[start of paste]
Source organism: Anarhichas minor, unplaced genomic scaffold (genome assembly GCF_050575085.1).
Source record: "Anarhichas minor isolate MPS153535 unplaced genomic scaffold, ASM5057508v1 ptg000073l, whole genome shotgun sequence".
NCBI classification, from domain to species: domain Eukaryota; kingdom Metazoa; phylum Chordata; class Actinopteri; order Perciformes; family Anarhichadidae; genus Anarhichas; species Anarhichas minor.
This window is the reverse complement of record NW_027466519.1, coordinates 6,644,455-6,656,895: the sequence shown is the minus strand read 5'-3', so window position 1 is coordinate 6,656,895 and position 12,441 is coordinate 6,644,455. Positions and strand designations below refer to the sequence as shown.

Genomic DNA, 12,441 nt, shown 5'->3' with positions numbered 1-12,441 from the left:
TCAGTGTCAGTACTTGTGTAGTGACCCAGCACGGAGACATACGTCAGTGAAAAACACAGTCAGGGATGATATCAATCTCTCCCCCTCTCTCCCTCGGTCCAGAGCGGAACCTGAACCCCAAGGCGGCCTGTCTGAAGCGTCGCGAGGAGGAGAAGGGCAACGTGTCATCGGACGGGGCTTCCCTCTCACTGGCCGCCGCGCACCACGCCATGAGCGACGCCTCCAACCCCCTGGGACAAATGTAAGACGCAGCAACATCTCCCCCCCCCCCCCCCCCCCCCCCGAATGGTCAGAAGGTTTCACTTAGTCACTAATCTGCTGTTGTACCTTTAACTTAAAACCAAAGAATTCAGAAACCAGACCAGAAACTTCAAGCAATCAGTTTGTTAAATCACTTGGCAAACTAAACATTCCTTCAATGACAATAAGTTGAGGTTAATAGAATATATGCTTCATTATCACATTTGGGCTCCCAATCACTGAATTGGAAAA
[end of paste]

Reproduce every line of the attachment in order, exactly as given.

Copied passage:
Source organism: Anarhichas minor, unplaced genomic scaffold (genome assembly GCF_050575085.1).
Source record: "Anarhichas minor isolate MPS153535 unplaced genomic scaffold, ASM5057508v1 ptg000073l, whole genome shotgun sequence".
NCBI classification, from domain to species: domain Eukaryota; kingdom Metazoa; phylum Chordata; class Actinopteri; order Perciformes; family Anarhichadidae; genus Anarhichas; species Anarhichas minor.
This window is the reverse complement of record NW_027466519.1, coordinates 6,644,455-6,656,895: the sequence shown is the minus strand read 5'-3', so window position 1 is coordinate 6,656,895 and position 12,441 is coordinate 6,644,455. Positions and strand designations below refer to the sequence as shown.

Genomic DNA, 12,441 nt, shown 5'->3' with positions numbered 1-12,441 from the left:
TCAGTGTCAGTACTTGTGTAGTGACCCAGCACGGAGACATACGTCAGTGAAAAACACAGTCAGGGATGATATCAATCTCTCCCCCTCTCTCCCTCGGTCCAGAGCGGAACCTGAACCCCAAGGCGGCCTGTCTGAAGCGTCGCGAGGAGGAGAAGGGCAACGTGTCATCGGACGGGGCTTCCCTCTCACTGGCCGCCGCGCACCACGCCATGAGCGACGCCTCCAACCCCCTGGGACAAATGTAAGACGCAGCAACATCTCCCCCCCCCCCCCCCCCCCCCCCGAATGGTCAGAAGGTTTCACTTAGTCACTAATCTGCTGTTGTACCTTTAACTTAAAACCAAAGAATTCAGAAACCAGACCAGAAACTTCAAGCAATCAGTTTGTTAAATCACTTGGCAAACTAAACATTCCTTCAATGACAATAAGTTGAGGTTAATAGAATATATGCTTCATTATCACATTTGGGCTCCCAATCACTGAATTGGAAAA